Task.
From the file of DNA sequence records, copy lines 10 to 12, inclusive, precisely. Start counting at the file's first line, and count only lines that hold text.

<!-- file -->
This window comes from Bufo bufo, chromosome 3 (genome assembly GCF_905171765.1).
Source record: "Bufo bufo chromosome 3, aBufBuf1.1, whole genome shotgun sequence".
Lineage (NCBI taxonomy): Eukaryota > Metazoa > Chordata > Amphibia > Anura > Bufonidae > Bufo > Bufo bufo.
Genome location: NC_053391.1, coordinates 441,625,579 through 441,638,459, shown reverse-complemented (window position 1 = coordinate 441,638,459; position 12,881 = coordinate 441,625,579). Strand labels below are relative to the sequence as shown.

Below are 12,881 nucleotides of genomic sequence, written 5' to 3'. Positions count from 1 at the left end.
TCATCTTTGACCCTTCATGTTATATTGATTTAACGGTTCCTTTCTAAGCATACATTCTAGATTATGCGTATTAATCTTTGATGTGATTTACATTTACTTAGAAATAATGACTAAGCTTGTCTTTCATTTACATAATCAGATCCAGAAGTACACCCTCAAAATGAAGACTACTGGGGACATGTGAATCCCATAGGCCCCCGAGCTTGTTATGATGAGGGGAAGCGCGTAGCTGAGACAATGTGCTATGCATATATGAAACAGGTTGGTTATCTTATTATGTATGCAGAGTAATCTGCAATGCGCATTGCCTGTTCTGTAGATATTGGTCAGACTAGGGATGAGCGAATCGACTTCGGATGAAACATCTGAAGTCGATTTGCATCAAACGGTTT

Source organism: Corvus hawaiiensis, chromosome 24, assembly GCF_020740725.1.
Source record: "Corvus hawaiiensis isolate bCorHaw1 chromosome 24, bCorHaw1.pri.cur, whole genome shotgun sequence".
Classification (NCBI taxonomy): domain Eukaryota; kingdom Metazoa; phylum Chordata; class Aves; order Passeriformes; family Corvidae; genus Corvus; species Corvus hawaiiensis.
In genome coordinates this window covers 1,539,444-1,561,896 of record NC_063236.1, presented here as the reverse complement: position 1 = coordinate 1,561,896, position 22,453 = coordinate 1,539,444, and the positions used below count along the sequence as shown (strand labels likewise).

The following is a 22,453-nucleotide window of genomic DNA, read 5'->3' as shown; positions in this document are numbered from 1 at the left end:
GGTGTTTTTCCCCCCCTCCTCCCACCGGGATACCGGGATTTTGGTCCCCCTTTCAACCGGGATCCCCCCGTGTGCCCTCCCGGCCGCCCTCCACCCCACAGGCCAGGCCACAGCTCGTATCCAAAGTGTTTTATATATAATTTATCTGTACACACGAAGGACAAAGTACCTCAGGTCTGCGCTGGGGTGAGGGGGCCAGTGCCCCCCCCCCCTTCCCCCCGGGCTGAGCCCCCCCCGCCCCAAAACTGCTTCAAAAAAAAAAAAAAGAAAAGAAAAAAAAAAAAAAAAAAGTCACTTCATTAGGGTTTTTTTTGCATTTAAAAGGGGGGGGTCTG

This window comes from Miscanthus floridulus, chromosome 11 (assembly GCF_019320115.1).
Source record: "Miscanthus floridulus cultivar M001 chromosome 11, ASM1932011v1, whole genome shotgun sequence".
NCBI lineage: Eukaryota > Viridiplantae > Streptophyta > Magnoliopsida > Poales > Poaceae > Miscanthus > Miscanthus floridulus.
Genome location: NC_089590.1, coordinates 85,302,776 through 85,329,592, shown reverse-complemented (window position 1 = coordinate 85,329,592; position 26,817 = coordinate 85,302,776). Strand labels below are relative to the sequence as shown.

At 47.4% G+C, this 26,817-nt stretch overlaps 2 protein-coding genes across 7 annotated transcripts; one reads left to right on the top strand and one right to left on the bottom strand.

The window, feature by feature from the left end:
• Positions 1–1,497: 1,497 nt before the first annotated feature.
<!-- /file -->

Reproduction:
In genome coordinates this window covers 1,539,444-1,561,896 of record NC_063236.1, presented here as the reverse complement: position 1 = coordinate 1,561,896, position 22,453 = coordinate 1,539,444, and the positions used below count along the sequence as shown (strand labels likewise).

The following is a 22,453-nucleotide window of genomic DNA, read 5'->3' as shown; positions in this document are numbered from 1 at the left end:
GGTGTTTTTCCCCCCCTCCTCCCACCGGGATACCGGGATTTTGGTCCCCCTTTCAACCGGGATCCCCCCGTGTGCCCTCCCGGCCGCCCTCCACCCCACAGGCCAGGCCACAGCTCGTATCCAAAGTGTTTTATATATAATTTATCTGTACACACGAAGGACAAAGTACCTCAGGTCTGCGCTGGGGTGAGGGGGCCAGTGCCCCCCCCCCCTTCCCCCCGGGCTGAGCCCCCCCCGCCCCAAAACTGCTTCAAAAAAAAAAAAAAGAAAAGAAAAAAAAAAAAAAAAAAGTCACTTCATTAGGGTTTTTTTTGCATTTAAAAGGGGGGGGTCTG